Durban - Opposition parties have slammed the government’s plans to create a new state-owned entity to oversee struggling state-owned enterprises (SOEs), saying this is not the solution for accountability and governance.
The draft National State Enterprises Bill was recently published for public comment in the Government Gazette.
In terms of the bill there would be a new shareholder model with SOEs like Eskom and Transnet falling under the newly created State Asset Management Company.
Public Enterprises Minister Pravin Gordhan had said that the model would have the advantage of separating the state’s ownership functions from its policy and regulatory functions, minimising the scope for political interference, and introducing greater professionalism into the entities.
The new model would replace the Department of Public Enterprises, which would cease to exist, he said.
It is unlikely that the bill will be processed before next year’s election and Gordhan’s plan clashes with the ANC view on SOEs, with the party resolution preferring that all state-owned companies return to their line departments, especially Eskom, which they believe should fall under the Department of Energy.
DA MP Ghaleb Cachalia said while the bill seeks to enable private equity investment in strategic SOEs and they “welcome development that aligns with long-standing DA policy, the bill’s provision for a new shareholding company to oversee the dysfunctional SOEs is counterproductive and renders it undesirable”.
“Establishing a brand-new SOE – with its own bureaucracy and costly operating budget – as the panacea that struggling SOEs need to get back on track is merely proposing another vehicle to perpetuate corruption and maladministration by connected cadres.”
Cachalia said the bill would have been beneficial if its sole focus was to create pathways through which private investment could start flowing into the SOE sector, as originally intended.
“Our stance has always been that SOEs should either be privatised entirely or opened up to public/private partnerships to improve efficiencies and increase innovation.”
He said instead, the ANC government had opted for more state control and centralisation of the SOE sector.
“This will drive away the badly needed private equity investment, leaving these crisis-ridden companies exclusively dependent on taxpayer-funded bailouts.
“The challenge is, these bailouts will become increasingly difficult to come by as national Treasury has effectively told the country that the state coffers are empty and everyone needs to tighten their belts.”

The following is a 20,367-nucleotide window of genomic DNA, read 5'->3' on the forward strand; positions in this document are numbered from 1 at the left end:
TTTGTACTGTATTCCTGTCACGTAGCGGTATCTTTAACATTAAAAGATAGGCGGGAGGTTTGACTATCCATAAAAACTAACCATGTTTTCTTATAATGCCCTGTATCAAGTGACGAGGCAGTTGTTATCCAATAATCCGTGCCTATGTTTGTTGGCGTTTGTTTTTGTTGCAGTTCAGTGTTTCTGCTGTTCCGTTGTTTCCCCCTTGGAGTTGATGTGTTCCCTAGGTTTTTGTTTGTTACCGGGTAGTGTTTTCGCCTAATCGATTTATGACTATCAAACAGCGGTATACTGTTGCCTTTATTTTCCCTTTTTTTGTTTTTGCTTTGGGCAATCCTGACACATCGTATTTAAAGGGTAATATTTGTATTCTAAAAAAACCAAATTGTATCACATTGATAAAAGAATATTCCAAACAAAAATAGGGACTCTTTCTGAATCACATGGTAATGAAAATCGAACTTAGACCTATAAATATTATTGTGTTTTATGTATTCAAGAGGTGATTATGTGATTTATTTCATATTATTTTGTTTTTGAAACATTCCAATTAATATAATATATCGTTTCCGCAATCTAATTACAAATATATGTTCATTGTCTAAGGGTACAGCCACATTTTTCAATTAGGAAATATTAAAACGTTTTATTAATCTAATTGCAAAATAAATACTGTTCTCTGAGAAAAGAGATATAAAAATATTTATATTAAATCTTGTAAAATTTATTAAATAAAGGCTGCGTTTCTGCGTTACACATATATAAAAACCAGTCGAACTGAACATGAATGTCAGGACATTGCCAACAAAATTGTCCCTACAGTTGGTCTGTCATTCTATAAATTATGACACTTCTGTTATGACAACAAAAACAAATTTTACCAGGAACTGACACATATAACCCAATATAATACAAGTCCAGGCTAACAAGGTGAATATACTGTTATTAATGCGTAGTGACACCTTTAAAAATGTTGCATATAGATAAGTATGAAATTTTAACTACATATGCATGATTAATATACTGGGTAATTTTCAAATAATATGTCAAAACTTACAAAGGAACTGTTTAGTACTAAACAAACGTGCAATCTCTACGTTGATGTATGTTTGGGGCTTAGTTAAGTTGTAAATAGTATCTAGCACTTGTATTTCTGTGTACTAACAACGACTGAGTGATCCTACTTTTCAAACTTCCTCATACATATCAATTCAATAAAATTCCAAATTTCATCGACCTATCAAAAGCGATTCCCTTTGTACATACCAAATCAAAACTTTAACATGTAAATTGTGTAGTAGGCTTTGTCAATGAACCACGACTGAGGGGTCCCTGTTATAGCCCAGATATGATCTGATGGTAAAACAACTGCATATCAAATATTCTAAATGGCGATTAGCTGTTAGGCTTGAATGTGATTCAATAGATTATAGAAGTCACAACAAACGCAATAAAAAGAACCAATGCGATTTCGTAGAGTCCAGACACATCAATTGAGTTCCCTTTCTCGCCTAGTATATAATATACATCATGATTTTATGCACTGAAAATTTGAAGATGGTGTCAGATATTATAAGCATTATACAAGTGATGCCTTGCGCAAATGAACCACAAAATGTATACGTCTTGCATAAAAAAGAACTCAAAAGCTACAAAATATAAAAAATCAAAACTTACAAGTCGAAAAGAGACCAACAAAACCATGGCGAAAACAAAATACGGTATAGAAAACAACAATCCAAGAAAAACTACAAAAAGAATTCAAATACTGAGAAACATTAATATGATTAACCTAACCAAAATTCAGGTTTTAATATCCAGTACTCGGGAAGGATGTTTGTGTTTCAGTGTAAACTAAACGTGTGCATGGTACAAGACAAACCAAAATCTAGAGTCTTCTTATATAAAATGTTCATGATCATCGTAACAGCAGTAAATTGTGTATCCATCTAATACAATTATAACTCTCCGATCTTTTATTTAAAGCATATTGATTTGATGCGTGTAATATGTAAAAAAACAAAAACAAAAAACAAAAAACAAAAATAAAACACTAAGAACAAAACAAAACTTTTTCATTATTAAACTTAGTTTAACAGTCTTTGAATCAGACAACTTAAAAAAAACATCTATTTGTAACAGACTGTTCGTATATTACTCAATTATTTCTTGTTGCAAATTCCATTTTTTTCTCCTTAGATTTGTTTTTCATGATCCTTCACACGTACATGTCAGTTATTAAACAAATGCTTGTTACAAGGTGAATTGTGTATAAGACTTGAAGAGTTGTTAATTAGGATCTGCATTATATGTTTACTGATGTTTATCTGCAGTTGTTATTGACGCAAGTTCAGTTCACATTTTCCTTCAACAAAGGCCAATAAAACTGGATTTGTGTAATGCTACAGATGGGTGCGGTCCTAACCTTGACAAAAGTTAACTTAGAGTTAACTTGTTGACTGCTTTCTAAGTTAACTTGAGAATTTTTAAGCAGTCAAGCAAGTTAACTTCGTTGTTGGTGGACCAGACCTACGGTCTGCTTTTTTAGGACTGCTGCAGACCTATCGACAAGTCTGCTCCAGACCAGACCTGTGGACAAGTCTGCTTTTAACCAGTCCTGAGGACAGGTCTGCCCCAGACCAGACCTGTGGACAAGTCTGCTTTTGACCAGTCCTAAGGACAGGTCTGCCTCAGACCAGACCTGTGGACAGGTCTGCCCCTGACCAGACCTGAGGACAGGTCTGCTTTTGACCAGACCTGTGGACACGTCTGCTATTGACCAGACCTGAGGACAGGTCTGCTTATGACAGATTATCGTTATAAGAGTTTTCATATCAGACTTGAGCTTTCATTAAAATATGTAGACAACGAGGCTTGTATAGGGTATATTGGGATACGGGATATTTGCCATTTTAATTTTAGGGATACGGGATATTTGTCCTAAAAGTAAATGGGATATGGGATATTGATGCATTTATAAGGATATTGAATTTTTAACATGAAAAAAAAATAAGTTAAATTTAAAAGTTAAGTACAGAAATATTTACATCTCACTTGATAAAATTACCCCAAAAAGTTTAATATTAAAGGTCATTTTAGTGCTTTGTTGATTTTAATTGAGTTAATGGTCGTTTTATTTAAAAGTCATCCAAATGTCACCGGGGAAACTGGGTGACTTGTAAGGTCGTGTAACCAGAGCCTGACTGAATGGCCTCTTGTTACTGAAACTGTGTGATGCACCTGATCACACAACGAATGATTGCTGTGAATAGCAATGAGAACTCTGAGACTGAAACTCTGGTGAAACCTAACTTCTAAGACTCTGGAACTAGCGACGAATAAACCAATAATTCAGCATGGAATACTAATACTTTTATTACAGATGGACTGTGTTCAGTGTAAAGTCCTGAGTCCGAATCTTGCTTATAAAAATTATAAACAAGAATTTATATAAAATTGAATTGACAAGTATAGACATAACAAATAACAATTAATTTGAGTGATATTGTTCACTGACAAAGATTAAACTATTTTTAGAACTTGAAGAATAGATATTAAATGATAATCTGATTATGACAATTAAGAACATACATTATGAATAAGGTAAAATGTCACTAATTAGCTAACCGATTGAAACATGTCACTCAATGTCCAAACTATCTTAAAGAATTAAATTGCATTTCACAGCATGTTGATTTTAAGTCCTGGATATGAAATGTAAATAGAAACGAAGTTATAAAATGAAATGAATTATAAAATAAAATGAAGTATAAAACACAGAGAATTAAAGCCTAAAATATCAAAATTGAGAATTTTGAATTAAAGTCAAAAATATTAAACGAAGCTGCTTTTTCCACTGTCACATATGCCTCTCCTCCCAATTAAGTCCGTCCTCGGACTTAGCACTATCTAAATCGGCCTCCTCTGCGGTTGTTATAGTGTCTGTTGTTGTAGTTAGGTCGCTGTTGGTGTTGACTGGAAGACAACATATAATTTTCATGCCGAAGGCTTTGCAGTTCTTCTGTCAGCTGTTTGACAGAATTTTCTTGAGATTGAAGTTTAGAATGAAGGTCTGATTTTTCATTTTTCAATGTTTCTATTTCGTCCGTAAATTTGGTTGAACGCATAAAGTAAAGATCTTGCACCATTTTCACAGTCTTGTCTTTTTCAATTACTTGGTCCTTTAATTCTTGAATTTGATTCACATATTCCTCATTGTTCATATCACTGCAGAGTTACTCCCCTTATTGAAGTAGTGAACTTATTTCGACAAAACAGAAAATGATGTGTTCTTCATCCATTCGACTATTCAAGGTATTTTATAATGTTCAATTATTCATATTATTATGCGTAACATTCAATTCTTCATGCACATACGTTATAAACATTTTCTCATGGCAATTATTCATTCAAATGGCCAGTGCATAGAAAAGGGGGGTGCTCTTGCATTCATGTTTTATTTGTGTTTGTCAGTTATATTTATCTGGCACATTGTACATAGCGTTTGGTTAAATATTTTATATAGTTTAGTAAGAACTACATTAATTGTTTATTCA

Cachalia said estimates from the South African Reserve Bank project that load shedding may have knocked off 3.2% GDP growth from the country’s economy in 2022. This is likely to be higher in 2023, he said, as the rate of electricity blackouts has almost doubled. He said independent estimates had surmised that Transnet inefficiencies were likely to knock 5% off GDP in 2023.
“State-controlled central planning, corruption, state capture and maladministration have been responsible for the downward spiral in the SOE sector.
“Sadly, the proposed National State Enterprises Bill, in its current form, will only perpetuate the crises in the sector and shrink the South African economy even further,” Cachalia said.
Build One South Africa Movement leader Mmusi Maimane said this was typical of a government which cannot solve the problems with SOEs but is creating another entity.
“SOEs are not the problem, they need capable leadership and a governance framework, but here we see a plan that centralises power and entities are not capacitated. There needs to be a proper corporate governance framework and SOEs must be optimised for accountability and governance.”
The NFP’s Ahmed Munzoor Shaik Emam said this was not a solution and the only way to fix SOEs was to keep politicians out of the appointment, procurement and tender processes.
“All the boards of the state enterprises have failed and they were meant to be the oversight bodies. What makes us think that an independent body will solve the problem? Everywhere politicians are involved with the private sector and officials, there is looting, maladministration and corruption.”
Shaik Emam said the planned State Asset Management Company would only be viewed by politicians as providing access to resources and funds.